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Lee Rasch: The nature of the American spirit

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Trust is important. The absence of trust can drive our actions or our inactions.

The last two decades have been a period of considerable change in an important democratic ideal: our trust in fellow Americans. A recent Pew Research study found that Americans generally agree that democratic ideals and values are important for the United States. Yet for the most part they believe the country is falling well short in living up to these ideals.

This “democratic deficit” translates to a growing and troubling public distrust in one another’s ability to make informed decisions about democratic leadership. In the study, 78% of respondents say that knowledgeable voters are very important to the United States. Yet when asked whether they believe “voters are knowledgeable about candidates and issues,” only 39% believe that to be the case today.

Only 39% of adults say they have confidence in the wisdom of their fellow Americans when it comes to making political decisions. Additionally, the PEW study points out that this lack of trust in each other’s ability to make well reasoned political choices is a relatively new phenomenon. As recently as 2007, that number was nearly 60%. This is quite a dramatic shift in a relatively short period of time.

The reduction in public trust began in 2007. The Great Recession likely played a part in this decline. The trust levels decreased to below 50% in 2010 and that pattern has continued to trend downward until where it is today.

This is concerning in many areas including the economic future of our country. When economists look at indicators for future economic growth, they look closely at consumer confidence. When consumers are concerned about the future, they curtail purchases, thus inhibiting economic growth.

Following that logic it would stand to reason that, if Americans lack confidence in the public’s political wisdom, they will become less engaged as citizens. While this is a legitimate concern, there are still some encouraging signs. Rather than sitting on the sidelines, some Americans are stepping up their political engagement with the intention of rebuilding public trust in political wisdom.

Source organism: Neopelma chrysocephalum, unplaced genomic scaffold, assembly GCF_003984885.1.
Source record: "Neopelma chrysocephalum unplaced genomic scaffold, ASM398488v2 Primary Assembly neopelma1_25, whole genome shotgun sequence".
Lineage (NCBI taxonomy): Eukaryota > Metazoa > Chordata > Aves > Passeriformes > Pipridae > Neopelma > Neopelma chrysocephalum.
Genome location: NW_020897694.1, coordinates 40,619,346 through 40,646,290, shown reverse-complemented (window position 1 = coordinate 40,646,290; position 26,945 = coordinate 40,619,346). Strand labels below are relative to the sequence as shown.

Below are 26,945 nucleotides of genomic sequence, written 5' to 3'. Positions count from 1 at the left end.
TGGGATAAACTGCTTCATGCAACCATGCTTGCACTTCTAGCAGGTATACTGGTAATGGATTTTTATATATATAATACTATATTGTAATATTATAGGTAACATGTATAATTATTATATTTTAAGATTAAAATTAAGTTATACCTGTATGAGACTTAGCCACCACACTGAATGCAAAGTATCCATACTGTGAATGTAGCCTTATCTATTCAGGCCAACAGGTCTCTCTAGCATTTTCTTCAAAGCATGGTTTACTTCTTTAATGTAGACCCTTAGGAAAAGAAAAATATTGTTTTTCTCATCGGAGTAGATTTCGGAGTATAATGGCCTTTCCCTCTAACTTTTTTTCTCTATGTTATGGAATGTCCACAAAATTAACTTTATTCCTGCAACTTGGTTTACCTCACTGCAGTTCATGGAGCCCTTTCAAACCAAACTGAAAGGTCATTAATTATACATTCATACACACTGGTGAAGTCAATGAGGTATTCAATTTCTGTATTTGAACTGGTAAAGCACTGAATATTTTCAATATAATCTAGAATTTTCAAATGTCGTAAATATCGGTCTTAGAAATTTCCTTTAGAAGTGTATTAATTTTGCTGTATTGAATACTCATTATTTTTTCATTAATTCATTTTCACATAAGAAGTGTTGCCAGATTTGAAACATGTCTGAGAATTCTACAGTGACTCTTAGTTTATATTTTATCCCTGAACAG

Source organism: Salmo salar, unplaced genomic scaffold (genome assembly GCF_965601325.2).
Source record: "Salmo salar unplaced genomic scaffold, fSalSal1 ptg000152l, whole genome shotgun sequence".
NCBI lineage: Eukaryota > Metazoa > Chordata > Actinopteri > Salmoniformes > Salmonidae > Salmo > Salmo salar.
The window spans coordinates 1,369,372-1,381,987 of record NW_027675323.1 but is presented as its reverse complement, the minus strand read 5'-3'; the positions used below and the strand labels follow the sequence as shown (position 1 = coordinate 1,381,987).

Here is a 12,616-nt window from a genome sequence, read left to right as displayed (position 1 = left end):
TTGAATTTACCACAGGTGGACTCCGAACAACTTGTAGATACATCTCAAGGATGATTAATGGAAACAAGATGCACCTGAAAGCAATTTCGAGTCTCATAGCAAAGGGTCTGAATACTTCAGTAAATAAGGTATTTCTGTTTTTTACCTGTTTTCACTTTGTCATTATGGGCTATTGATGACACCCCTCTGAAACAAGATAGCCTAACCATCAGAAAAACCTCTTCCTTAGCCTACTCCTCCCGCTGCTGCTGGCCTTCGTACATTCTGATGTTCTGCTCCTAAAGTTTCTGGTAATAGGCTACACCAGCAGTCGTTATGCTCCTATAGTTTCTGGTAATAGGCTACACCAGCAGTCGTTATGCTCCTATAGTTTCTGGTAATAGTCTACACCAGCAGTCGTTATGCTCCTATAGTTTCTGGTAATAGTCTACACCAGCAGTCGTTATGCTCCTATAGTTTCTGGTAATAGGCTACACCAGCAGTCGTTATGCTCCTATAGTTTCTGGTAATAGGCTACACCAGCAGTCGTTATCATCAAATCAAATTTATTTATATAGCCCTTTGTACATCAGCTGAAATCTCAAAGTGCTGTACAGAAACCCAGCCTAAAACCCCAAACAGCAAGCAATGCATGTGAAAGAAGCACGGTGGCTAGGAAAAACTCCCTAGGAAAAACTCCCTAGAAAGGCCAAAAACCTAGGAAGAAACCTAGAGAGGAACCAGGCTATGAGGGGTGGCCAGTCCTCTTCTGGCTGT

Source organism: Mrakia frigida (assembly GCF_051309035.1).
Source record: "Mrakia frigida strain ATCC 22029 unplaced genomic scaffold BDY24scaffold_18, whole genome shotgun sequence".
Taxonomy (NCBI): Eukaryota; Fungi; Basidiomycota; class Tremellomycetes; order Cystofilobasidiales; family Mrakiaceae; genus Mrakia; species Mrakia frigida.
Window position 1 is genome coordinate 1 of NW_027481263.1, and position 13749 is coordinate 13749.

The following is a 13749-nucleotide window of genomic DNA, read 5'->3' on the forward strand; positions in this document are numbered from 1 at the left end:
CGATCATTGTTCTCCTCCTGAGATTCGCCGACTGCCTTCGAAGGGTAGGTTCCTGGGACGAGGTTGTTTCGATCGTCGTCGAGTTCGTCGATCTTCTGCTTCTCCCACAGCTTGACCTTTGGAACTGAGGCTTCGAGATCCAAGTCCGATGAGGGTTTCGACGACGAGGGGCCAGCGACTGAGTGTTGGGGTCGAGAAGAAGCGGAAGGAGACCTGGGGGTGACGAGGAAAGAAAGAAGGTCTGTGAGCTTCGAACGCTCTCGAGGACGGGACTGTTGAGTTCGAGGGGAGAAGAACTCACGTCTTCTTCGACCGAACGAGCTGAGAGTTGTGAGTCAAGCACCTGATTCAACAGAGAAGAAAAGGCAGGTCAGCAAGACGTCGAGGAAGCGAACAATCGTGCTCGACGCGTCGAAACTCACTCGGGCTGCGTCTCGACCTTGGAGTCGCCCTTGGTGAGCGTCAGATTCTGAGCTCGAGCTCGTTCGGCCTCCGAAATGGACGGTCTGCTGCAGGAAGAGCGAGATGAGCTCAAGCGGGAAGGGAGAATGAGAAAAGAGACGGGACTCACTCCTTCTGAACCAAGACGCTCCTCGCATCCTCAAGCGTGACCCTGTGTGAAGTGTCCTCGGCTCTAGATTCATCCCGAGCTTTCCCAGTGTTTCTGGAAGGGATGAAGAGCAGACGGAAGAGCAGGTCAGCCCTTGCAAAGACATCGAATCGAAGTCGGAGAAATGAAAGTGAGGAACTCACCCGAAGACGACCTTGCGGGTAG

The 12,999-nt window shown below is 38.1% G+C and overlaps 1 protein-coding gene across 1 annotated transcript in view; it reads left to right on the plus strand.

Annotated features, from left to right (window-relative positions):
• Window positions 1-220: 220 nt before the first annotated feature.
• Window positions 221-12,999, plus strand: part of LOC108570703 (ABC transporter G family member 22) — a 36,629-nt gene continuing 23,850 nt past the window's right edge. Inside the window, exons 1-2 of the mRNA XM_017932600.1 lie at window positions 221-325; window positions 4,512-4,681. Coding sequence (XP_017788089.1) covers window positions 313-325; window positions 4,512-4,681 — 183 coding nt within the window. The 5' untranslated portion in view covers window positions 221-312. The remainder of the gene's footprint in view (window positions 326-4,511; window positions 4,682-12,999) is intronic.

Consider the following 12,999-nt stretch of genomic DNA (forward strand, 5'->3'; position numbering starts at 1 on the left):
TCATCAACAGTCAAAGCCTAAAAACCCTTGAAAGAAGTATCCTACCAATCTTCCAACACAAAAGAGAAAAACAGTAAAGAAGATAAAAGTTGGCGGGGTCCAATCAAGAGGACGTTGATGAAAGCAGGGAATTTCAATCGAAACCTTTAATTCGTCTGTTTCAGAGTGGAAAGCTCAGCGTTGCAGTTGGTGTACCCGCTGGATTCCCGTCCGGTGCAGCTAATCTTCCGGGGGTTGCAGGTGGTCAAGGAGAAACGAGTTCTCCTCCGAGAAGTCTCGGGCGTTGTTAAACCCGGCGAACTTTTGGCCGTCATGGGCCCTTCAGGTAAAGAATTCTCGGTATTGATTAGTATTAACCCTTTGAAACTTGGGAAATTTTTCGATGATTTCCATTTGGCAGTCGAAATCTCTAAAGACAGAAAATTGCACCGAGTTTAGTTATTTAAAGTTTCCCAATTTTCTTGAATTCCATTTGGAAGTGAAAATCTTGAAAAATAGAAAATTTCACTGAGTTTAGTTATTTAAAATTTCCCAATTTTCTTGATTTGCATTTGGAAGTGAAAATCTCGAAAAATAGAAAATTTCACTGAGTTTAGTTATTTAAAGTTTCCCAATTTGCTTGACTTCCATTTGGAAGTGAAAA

Many of these efforts share a common theme … the political process is not working as well as its should for all Americans. It needs fixing and people are rolling up their sleeves.

One notable coalition working toward this is BridgeAlliance.org. Formed in 2015, it is a comprehensive collaboration of organizations, each of whom is committed to promoting integrity in democratic principles in our country.

This alliance is comprised of 102 organizations, large and small. The efforts promoted by these organizations include: informing the electorate, bridging ideological divides, seeking cross-partisan solutions, addressing money and corruption in politics, empowering young Americans, facilitating citizen engagement and strengthening integrity in elections. They are doing some very creative and energetic things to support and improve our American democracy. Braver Angels, the Common Ground Committee, Fair Vote and Ballotpedia are a few examples of these organizations. Combined, the organizations under BridgeAlliance.org have well over one-half million followers.

It is particularly interesting to note that 66 of the 102 member organizations in BridgeAlliance.org were formed after 2010. In other words, during a time when the general public confidence in the political wisdom of fellow Americans was declining, many citizens were actually rising up in response! Rather than sitting on the sidelines and wringing their hands, they were taking action … and in no small numbers.

There is no doubt the obstacles they face are challenging. The old, entrenched political forces work hard to resist change. Yet perhaps, like me, you may find the work of this alliance to be encouraging and hopeful. In many ways, this is emblematic of the nature of the American spirit … believe in and promote the American ideal and don’t give up. All the more reason to join the effort.

Lee Rasch is executive director of LeaderEthics-Wisconsin. Visit leaderethicswi.org for more information on the group.

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